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The Forgetting River: A Modern Tale of Survival, Identity, and the Inquisition
Synopses & Reviews
The unexpected and moving story of an American journalist who works to uncover her family’s long-buried Jewish ancestry in Spain.
Raised a Catholic in California, New York Times journalist Doreen Carvajal is shocked when she discovers that her background may actually be connected to conversos from Inquisition-era Spain: Jews who were forced to renounce their faith and convert to Christianity or face torture and death. With vivid childhood memories of Sunday sermons, catechism, and the rosary, Carvajal travels to the centuries-old Andalucian town of Arcos de la Frontera, to investigate her lineage and recover her family’s original religious heritage.
In Arcos, Carvajal comes to realize that fear remains a legacy of the Inquisition along with the cryptic messages left by its victims. Back at her childhood home in California, she uncovers papers documenting a family of Carvajals who were burned at the stake in the 16th-century territory of Mexico. Could the author’s family history be linked to the hidden history of Arcos? And could the unfortunate Carvajals have been her ancestors?
As she strives to find proof that her family had been forced to convert to Christianity six hundred years ago, Carvajal comes to understand that the past flows like a river through time—and that while the truth might be submerged, it is never truly lost.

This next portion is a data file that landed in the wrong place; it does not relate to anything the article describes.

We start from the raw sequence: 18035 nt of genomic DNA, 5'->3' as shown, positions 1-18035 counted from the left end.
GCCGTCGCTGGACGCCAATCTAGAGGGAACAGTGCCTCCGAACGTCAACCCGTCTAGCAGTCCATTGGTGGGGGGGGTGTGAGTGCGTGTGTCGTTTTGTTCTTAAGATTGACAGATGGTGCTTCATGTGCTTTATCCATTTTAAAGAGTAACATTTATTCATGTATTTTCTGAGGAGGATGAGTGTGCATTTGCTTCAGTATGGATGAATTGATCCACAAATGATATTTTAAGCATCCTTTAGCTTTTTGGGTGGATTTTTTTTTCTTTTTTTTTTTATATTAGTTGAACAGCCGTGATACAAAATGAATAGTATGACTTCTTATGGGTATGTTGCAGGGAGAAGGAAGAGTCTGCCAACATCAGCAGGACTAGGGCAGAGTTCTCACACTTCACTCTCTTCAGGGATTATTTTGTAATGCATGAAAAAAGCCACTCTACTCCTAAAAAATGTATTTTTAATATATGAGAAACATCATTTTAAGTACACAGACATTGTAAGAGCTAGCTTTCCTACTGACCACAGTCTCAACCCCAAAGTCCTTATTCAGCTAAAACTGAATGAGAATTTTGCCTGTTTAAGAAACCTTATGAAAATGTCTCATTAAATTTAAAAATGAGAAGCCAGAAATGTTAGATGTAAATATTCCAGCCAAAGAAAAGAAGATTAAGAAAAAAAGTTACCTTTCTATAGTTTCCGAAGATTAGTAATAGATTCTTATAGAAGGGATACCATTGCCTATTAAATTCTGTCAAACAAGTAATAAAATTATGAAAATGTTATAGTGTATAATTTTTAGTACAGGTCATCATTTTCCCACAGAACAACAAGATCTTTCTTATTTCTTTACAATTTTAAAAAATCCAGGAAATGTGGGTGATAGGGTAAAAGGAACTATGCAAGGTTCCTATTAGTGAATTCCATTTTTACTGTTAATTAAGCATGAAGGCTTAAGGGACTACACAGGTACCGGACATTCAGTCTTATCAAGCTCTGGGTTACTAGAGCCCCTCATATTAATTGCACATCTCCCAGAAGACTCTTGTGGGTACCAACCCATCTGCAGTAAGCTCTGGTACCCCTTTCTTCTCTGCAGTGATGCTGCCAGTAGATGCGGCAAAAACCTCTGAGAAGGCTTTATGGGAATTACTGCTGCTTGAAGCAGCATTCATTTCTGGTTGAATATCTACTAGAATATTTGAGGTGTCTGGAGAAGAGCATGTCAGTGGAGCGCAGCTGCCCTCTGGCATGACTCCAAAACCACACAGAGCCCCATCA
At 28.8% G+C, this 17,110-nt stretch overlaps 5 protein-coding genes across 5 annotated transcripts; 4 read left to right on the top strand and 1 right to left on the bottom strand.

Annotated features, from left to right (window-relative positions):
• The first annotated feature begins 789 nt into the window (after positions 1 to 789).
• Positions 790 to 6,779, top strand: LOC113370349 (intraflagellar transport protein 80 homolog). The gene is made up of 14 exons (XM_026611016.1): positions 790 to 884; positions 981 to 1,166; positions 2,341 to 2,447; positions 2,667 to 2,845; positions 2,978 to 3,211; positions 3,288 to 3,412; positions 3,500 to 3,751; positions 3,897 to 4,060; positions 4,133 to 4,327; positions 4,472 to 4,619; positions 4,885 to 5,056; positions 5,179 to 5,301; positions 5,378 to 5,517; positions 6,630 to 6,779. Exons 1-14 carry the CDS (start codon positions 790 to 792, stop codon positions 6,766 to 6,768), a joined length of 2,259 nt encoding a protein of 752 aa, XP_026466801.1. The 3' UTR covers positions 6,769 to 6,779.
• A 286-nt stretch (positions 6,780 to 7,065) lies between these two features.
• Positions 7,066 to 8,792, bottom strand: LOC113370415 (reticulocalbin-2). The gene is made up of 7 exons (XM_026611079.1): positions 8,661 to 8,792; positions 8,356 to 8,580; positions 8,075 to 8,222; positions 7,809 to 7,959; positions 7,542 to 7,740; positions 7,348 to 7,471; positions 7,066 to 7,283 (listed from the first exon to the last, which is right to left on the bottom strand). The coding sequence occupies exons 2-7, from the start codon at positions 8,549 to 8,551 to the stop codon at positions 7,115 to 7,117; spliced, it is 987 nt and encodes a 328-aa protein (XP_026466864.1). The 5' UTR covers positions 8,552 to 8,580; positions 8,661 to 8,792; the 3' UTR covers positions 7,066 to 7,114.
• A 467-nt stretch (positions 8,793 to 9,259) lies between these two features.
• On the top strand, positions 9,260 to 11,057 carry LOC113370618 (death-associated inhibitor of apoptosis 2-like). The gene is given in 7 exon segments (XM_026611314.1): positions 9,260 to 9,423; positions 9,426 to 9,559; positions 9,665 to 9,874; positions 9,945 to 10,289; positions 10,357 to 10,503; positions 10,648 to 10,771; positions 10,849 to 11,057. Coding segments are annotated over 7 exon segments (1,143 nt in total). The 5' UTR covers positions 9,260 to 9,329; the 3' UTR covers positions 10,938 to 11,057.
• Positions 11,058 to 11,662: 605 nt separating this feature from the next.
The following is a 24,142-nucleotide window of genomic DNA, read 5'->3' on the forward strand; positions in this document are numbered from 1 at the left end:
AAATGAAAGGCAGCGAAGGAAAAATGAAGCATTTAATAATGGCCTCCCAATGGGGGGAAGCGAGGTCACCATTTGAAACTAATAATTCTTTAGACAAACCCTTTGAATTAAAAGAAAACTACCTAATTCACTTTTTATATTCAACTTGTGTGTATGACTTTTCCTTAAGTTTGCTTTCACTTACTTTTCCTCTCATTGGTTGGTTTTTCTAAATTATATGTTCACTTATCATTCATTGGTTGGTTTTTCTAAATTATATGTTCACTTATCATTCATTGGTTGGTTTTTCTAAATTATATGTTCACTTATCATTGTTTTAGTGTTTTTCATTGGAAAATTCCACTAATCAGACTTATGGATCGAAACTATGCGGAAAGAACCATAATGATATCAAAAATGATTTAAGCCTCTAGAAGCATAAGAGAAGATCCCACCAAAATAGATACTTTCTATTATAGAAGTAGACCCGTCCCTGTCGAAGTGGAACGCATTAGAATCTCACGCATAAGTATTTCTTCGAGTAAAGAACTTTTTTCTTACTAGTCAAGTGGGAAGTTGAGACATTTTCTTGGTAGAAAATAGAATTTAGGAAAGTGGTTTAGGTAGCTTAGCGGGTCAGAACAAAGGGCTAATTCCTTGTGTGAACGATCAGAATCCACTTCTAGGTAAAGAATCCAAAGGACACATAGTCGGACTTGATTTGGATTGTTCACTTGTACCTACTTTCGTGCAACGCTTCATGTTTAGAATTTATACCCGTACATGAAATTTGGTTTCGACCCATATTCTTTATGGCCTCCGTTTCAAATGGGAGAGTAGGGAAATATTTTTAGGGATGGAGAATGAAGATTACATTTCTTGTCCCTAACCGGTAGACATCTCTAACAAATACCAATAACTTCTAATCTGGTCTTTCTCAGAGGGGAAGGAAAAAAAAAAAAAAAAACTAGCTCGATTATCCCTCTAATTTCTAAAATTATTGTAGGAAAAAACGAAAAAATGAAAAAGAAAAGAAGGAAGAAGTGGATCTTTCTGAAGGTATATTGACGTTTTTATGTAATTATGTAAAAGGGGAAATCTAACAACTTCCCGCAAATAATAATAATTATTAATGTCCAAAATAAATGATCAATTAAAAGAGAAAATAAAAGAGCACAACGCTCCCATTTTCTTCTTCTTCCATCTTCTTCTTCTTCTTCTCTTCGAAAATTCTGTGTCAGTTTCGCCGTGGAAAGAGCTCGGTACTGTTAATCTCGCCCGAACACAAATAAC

"Despite growing up Catholic, Carvajal never sensed the familial connection with the religion she believed she should have felt. Unable to shake that feeling, Carvajal, a Paris-based reporter for the New York Times and International Herald Tribune, moved to the old Spanish town of Arcos de la Frontera in search of her family's 'discarded identity,' believing the family was connected to the Spanish Inquisition and expulsion of Jews from Spain in the 15th and 16th centuries. As an outsider, she is slow to crack the secretive and ritualistic community, but her skills as a reporter and passion for knowledge eventually allow her to find clues hidden in plain sight in the local music, food, and architecture that point to the region's concealed Jewish history as well as her own relationship to her new hometown. Just like her ancestors, her tale wanders the globe from the dusty archives at a California university, a DNA lab in Texas, a lawyer in Costa Rica, and a nearly 200-year-old Paris synagogue, but Carvajal's powerful prose is strong enough to hold these divergent story lines in a cohesive and engaging narrative of self-discovery and historical investigation." Publishers Weekly Copyright PWxyz, LLC. All rights reserved.
About the Author
Doreen Carvajal�is a Paris-based reporter for the�The New York Times�and a senior writer for the�International Herald Tribune�covering European issues. She has more than 25 years of journalism experience covering a broad range of subjects, from politics and immigration to book publishing and the media. She lives with her family near Paris.
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